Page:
Tong Zhang

Postdoktorstipendiat - Institutt for finans


For a complete list of my research, see my personal webpage or ResearchGate page.


Zhang, Tong (2024)

The illusion of meritocracy

Social Science Information, 63(1), s. 114- 128. Doi: 10.1177/05390184241230406 - Fulltekst i vitenarkiv

Meritocracy claims to reward the meritorious with more resources, thereby achieving social efficiency and justice in a level playground. This article argues that the rise of meritocracy in a society is the institutional consequence of adopting progressive humanism, an ideal-type worldview that advocates the harmonious co-realization of individual achievement and social contribution. However, meritocracy is a self-defeating illusion because, even in a level playground, it only rewards conspicuous and wasteful display of ‘merit’ rather than genuine contributions to society. Similar to the promise of an afterlife to Catholicism, the illusion of meritocracy constitutes an indispensable theodicy to progressive humanism. For societies holding such worldviews, meritocracy is a necessary illusion that cannot be dispelled by institutional reforms or political movements.

Zhang, Tong (2023)

Critical Realism: A Critical Evaluation

Social Epistemology, 37(1), s. 15- 29. Doi: 10.1080/02691728.2022.2080127 - Fulltekst i vitenarkiv

Critical realism, championed by its proponents as the most promising post-positivist social science paradigm, has gained significant influence in the last few decades. This paper provides a critical evaluation of the critical realism movement in the hope of facilitating more fruitful dialogues between its proponents and rivalling schools of sociologists. Two concerns are raised about contemporary critical realism. First, critical realism is not the only philosophical school against positivism and not necessarily the best. Second, critical realists exaggerate the importance of critical realism to social science and conflate philosophy of science with sociological theories.

Zhang, Tong (2022)

Ethics and Society: A Theory of Comparative Worldviews

Journal of Sociology and Christianity (JSC), 12(2), s. 7- 28. - Fulltekst i vitenarkiv

This article outlines a theist social science paradigm. The central thesis, derived from the assumption of an omnibenevolent and powerful God, is the Law of Divine Selection. It states that the motives of people, or the worldviews they adopt, fundamentally determine their society’s organization and evolution. In particular, the more hedonic or Nietzscheist a society is, the less progressed it will be, and the more ascetic a society is, the more progressed it will be. This provides a consistent and parsimonious explanation of many puzzles in macro-historical studies, among them the Great Divergence between the West and China, the sudden eruption of the two World Wars, and the religious distribution of Nobel Laureates.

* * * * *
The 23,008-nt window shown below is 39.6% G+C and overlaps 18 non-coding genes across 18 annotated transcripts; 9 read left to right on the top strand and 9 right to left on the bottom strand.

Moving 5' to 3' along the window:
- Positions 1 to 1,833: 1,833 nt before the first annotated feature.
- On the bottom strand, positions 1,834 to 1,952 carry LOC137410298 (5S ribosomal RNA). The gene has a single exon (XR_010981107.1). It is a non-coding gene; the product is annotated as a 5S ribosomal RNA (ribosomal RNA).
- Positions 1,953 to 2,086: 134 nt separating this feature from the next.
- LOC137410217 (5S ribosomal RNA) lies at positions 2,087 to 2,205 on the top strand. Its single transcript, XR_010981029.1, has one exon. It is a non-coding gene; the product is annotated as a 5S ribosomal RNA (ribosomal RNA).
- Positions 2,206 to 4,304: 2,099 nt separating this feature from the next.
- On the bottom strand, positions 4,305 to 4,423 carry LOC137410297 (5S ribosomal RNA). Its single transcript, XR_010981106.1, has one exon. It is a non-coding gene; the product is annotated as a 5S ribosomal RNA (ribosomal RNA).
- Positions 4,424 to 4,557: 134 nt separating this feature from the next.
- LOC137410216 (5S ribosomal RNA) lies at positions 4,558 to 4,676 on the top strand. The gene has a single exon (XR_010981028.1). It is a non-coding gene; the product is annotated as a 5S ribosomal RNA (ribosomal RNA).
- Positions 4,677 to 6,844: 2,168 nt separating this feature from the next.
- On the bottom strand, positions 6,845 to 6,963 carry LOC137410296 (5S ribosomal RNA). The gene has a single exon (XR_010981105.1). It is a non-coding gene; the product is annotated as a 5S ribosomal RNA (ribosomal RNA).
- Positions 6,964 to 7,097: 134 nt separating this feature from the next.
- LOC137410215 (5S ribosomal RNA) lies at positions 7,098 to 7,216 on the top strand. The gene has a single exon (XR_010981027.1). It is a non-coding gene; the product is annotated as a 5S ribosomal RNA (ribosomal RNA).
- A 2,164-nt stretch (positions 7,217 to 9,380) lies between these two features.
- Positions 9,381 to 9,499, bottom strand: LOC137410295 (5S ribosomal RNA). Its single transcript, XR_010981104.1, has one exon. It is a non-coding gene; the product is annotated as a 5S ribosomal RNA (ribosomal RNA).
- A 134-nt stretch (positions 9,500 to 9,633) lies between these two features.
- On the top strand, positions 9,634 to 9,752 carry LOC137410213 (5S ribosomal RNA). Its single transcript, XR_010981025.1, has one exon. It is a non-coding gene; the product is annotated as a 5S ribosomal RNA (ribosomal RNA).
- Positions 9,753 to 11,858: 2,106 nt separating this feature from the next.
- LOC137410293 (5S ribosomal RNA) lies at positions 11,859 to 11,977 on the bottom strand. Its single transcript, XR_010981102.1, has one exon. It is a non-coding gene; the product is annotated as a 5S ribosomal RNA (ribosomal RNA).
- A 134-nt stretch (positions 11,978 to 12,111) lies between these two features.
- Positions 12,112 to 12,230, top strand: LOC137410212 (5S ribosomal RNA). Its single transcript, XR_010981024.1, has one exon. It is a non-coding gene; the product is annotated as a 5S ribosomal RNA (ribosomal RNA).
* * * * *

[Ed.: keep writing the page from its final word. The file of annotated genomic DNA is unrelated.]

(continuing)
Zhang, Tong (2022)

The Logic of Wasteful Production

Journal of Economics, Theology and Religion (JETR), 2(2), s. 51- 66. - Fulltekst i vitenarkiv

Economic neoliberalism promises social efficiency with self-interested participants and free competition. This doctrine is challenged by the extensive production of wasteful goods and services in the contemporary West. By studying three types of wasteful production—conspicuous goods, conspicuous profession, and information overproduction— this article argues that the cause of wasteful production is nothing but the producers’ profit motive. The discussion of wasteful production provides a first attempt to extend Max Weber’s interpretivist sociology to the study of Nietzscheism, an ideal-type worldview preaching self-realization and power struggle. It adds novel empirical and theoretical support to the Weber thesis by showing that ascetic Protestantism facilitates productive efficiency by reducing not only hedonistic idleness and laziness, but also egoistic power-seeking and the induced wasteful production.

Zhang, Tong (2022)

Reinterpreting Science as a Vocation

Max Weber Studies, 22(1), s. 55- 73. Doi: 10.1353/max.2022.0003

Weber’s “science as a vocation” has often been viewed as a therapeutic concept with no functional significance in the fully bureaucratized and professionalized modern science. However, development in the philosophy of science in the last century, especially the Kuhnian thesis of the discontinuity of scientific progress and the Duhem-Quine thesis of underdetermination, shows that Weber’s distinction between science as a vocation and science as a profession (career) can potentially answer one of the oldest questions in science studies: What makes scientific breakthroughs possible?

Zhang, Tong (2021)

Was Weber Really Wrong? A Comment on Some Recent Empirical Studies on Economic Growth

Max Weber Studies, 21(2), s. 203- 212. Doi: 10.1353/max.2021.0022 - Fulltekst i vitenarkiv

In the last two decades, there have been two influential papers in empirical economic growth, Becker and Woessmann (2009) and Acemoglu, Johnson, and Robinson (2001), which explicitly or implicitly claim that Weber's thesis has been refuted by empirical evidence. This paper argues that their alleged refutation of Weber is achieved by serious distortions and reductions of Weber's thesis combined with a sequence of unsubstantiated extrapolations.

Zhang, Tong (2023)

Ethics and Society: A Theory of Comparative Worldviews

Hiebert, Dennis (red.). The Routledge International Handbook of Sociology and Christianity

Akademisk grad
År Akademisk institusjon Grad
2019 University of Zurich PhD
År Arbeidsgiver Tittel
2019 - Present BI Norwegian Business School Assistant professor